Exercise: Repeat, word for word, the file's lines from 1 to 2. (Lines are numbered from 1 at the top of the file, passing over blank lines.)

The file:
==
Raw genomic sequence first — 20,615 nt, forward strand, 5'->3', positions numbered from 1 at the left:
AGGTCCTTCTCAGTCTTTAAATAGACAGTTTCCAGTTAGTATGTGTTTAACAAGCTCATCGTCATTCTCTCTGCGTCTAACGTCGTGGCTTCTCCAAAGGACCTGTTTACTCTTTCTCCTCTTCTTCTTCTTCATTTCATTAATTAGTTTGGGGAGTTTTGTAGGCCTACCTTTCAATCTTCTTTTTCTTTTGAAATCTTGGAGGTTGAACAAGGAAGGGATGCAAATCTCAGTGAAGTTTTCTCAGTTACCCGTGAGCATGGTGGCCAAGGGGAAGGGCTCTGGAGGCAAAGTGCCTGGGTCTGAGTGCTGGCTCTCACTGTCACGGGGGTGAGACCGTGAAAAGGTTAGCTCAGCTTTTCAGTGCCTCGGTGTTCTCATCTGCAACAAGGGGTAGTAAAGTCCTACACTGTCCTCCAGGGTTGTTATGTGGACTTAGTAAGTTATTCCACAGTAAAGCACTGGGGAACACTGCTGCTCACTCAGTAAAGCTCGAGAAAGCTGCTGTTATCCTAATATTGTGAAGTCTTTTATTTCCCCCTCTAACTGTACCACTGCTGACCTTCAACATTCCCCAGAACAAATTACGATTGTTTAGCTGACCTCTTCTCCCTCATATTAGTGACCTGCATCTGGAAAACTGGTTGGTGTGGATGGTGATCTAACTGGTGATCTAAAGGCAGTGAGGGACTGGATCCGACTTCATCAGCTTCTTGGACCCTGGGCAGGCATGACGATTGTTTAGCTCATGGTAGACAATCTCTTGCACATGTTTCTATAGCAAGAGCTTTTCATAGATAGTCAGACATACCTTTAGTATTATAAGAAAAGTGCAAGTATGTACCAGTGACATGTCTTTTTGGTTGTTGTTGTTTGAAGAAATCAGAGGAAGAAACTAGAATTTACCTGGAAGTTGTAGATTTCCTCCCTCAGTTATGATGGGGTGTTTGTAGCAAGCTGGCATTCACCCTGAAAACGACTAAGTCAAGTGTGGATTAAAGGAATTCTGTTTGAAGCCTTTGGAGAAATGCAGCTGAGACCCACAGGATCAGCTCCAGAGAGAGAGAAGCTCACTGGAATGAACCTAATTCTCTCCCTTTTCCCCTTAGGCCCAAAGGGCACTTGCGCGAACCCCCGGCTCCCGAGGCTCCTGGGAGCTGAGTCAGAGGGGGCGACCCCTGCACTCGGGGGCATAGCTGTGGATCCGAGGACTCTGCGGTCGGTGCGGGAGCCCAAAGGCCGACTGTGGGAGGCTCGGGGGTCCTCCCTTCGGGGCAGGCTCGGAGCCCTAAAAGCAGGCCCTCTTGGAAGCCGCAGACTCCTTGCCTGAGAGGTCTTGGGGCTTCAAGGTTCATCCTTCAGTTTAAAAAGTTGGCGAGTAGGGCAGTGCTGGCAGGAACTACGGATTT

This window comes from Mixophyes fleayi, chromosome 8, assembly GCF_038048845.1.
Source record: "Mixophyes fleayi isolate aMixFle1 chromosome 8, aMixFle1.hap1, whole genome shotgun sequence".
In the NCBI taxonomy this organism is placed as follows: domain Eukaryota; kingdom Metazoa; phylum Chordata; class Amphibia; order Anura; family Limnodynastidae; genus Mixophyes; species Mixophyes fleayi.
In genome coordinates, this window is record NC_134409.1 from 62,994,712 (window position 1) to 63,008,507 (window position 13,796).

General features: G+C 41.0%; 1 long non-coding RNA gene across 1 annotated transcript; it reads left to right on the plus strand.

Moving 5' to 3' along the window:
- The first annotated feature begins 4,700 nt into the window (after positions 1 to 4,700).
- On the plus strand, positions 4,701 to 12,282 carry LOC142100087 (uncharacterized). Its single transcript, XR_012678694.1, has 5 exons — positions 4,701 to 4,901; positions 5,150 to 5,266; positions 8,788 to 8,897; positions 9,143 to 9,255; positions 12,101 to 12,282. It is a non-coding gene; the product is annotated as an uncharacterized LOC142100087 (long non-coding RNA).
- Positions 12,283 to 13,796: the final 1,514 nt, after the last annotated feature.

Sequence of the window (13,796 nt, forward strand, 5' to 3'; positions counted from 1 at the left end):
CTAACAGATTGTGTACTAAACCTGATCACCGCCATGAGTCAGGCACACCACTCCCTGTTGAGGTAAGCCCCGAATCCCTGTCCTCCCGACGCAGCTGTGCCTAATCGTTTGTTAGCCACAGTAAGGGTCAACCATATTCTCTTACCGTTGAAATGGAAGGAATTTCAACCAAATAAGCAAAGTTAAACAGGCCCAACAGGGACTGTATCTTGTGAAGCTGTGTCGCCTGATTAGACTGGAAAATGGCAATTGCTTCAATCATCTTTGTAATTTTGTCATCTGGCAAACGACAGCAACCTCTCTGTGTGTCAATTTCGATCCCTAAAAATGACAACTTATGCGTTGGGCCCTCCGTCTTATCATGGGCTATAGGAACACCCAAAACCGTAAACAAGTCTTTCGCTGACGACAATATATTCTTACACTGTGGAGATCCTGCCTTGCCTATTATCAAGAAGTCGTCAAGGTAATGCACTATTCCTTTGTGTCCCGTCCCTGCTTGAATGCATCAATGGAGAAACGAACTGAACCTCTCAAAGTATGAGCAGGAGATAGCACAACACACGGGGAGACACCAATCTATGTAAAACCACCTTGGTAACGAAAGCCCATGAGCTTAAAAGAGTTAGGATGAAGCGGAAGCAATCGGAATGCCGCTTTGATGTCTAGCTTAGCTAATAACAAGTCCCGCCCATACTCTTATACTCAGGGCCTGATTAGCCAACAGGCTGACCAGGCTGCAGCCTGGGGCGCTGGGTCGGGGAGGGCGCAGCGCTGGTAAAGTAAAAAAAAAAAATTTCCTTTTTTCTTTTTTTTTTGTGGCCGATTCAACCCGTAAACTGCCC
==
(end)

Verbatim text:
Raw genomic sequence first — 20,615 nt, forward strand, 5'->3', positions numbered from 1 at the left:
AGGTCCTTCTCAGTCTTTAAATAGACAGTTTCCAGTTAGTATGTGTTTAACAAGCTCATCGTCATTCTCTCTGCGTCTAACGTCGTGGCTTCTCCAAAGGACCTGTTTACTCTTTCTCCTCTTCTTCTTCTTCATTTCATTAATTAGTTTGGGGAGTTTTGTAGGCCTACCTTTCAATCTTCTTTTTCTTTTGAAATCTTGGAGGTTGAACAAGGAAGGGATGCAAATCTCAGTGAAGTTTTCTCAGTTACCCGTGAGCATGGTGGCCAAGGGGAAGGGCTCTGGAGGCAAAGTGCCTGGGTCTGAGTGCTGGCTCTCACTGTCACGGGGGTGAGACCGTGAAAAGGTTAGCTCAGCTTTTCAGTGCCTCGGTGTTCTCATCTGCAACAAGGGGTAGTAAAGTCCTACACTGTCCTCCAGGGTTGTTATGTGGACTTAGTAAGTTATTCCACAGTAAAGCACTGGGGAACACTGCTGCTCACTCAGTAAAGCTCGAGAAAGCTGCTGTTATCCTAATATTGTGAAGTCTTTTATTTCCCCCTCTAACTGTACCACTGCTGACCTTCAACATTCCCCAGAACAAATTACGATTGTTTAGCTGACCTCTTCTCCCTCATATTAGTGACCTGCATCTGGAAAACTGGTTGGTGTGGATGGTGATCTAACTGGTGATCTAAAGGCAGTGAGGGACTGGATCCGACTTCATCAGCTTCTTGGACCCTGGGCAGGCATGACGATTGTTTAGCTCATGGTAGACAATCTCTTGCACATGTTTCTATAGCAAGAGCTTTTCATAGATAGTCAGACATACCTTTAGTATTATAAGAAAAGTGCAAGTATGTACCAGTGACATGTCTTTTTGGTTGTTGTTGTTTGAAGAAATCAGAGGAAGAAACTAGAATTTACCTGGAAGTTGTAGATTTCCTCCCTCAGTTATGATGGGGTGTTTGTAGCAAGCTGGCATTCACCCTGAAAACGACTAAGTCAAGTGTGGATTAAAGGAATTCTGTTTGAAGCCTTTGGAGAAATGCAGCTGAGACCCACAGGATCAGCTCCAGAGAGAGAGAAGCTCACTGGAATGAACCTAATTCTCTCCCTTTTCCCCTTAGGCCCAAAGGGCACTTGCGCGAACCCCCGGCTCCCGAGGCTCCTGGGAGCTGAGTCAGAGGGGGCGACCCCTGCACTCGGGGGCATAGCTGTGGATCCGAGGACTCTGCGGTCGGTGCGGGAGCCCAAAGGCCGACTGTGGGAGGCTCGGGGGTCCTCCCTTCGGGGCAGGCTCGGAGCCCTAAAAGCAGGCCCTCTTGGAAGCCGCAGACTCCTTGCCTGAGAGGTCTTGGGGCTTCAAGGTTCATCCTTCAGTTTAAAAAGTTGGCGAGTAGGGCAGTGCTGGCAGGAACTACGGATTT